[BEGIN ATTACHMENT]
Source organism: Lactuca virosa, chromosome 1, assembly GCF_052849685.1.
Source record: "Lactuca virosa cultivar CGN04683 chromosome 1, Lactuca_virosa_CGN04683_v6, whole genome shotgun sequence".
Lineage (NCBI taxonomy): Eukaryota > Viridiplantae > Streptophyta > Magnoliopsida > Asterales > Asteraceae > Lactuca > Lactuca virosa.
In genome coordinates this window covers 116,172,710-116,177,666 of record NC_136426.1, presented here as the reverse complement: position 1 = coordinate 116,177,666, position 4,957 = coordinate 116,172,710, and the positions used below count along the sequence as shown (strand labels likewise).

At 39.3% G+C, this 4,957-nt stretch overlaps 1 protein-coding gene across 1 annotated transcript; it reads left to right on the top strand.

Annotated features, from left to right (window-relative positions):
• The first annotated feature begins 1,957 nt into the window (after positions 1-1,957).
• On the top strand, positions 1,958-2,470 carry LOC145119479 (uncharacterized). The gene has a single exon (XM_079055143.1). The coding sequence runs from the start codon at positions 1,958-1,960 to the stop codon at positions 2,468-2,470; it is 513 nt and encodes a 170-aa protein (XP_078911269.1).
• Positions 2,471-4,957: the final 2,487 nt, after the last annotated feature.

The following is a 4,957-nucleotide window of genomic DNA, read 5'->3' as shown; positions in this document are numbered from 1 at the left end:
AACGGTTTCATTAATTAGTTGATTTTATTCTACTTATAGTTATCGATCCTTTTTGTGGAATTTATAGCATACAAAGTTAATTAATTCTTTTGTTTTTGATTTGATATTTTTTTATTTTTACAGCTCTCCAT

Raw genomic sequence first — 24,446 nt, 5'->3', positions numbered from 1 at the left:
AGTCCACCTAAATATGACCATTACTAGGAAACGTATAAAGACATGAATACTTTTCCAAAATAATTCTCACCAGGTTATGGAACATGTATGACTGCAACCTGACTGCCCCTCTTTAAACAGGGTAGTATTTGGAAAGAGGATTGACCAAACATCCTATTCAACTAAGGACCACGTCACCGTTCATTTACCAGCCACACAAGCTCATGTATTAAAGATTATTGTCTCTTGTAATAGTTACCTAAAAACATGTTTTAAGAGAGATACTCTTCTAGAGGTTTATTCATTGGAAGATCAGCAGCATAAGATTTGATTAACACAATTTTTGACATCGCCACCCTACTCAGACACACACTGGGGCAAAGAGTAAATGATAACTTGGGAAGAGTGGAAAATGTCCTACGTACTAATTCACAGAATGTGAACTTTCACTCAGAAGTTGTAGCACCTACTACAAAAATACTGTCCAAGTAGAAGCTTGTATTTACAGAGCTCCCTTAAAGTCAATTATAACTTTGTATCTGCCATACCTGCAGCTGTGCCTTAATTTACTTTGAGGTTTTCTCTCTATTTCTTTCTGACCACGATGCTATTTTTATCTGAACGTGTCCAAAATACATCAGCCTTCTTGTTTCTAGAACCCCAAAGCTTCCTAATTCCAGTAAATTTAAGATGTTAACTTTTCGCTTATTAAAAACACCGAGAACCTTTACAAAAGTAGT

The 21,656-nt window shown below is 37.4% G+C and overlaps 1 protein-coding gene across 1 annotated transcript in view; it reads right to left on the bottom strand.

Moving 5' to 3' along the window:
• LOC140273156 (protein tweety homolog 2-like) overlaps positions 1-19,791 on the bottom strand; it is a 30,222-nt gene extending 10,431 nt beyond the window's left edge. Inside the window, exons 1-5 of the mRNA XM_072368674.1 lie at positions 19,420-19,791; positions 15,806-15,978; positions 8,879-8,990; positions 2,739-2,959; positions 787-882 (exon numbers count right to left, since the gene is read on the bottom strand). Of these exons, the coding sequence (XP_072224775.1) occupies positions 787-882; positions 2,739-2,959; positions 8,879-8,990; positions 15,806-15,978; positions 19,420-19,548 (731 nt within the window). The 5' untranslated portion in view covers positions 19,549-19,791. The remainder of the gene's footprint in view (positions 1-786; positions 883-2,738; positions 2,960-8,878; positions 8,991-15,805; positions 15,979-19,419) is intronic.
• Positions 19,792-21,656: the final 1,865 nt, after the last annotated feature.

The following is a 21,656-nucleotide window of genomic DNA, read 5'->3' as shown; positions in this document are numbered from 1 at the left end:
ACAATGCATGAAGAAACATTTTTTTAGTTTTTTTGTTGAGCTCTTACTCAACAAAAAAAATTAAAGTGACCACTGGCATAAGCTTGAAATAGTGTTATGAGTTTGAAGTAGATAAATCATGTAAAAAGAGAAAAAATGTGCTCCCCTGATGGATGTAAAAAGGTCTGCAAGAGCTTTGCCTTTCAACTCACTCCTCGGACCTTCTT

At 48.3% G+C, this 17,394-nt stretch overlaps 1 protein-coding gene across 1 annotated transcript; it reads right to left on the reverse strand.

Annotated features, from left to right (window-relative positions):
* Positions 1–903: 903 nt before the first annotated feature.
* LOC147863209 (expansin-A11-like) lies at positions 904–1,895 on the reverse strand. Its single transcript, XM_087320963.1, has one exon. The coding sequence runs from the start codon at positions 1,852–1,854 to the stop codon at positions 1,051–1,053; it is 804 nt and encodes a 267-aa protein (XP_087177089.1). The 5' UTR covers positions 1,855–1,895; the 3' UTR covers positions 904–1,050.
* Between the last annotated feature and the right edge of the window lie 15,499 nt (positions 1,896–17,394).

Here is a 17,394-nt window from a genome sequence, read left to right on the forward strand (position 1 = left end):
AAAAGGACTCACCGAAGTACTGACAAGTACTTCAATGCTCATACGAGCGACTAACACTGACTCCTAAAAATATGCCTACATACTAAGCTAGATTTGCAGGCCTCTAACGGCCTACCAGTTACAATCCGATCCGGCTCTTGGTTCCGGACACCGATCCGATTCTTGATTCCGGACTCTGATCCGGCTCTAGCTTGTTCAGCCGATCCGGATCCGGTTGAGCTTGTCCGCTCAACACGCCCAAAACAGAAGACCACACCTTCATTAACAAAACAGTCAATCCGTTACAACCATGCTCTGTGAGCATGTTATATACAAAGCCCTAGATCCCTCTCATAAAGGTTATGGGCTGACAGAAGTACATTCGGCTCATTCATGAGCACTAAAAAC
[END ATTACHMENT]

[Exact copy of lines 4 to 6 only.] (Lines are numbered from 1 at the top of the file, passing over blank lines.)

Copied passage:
In genome coordinates this window covers 116,172,710-116,177,666 of record NC_136426.1, presented here as the reverse complement: position 1 = coordinate 116,177,666, position 4,957 = coordinate 116,172,710, and the positions used below count along the sequence as shown (strand labels likewise).

At 39.3% G+C, this 4,957-nt stretch overlaps 1 protein-coding gene across 1 annotated transcript; it reads left to right on the top strand.

Annotated features, from left to right (window-relative positions):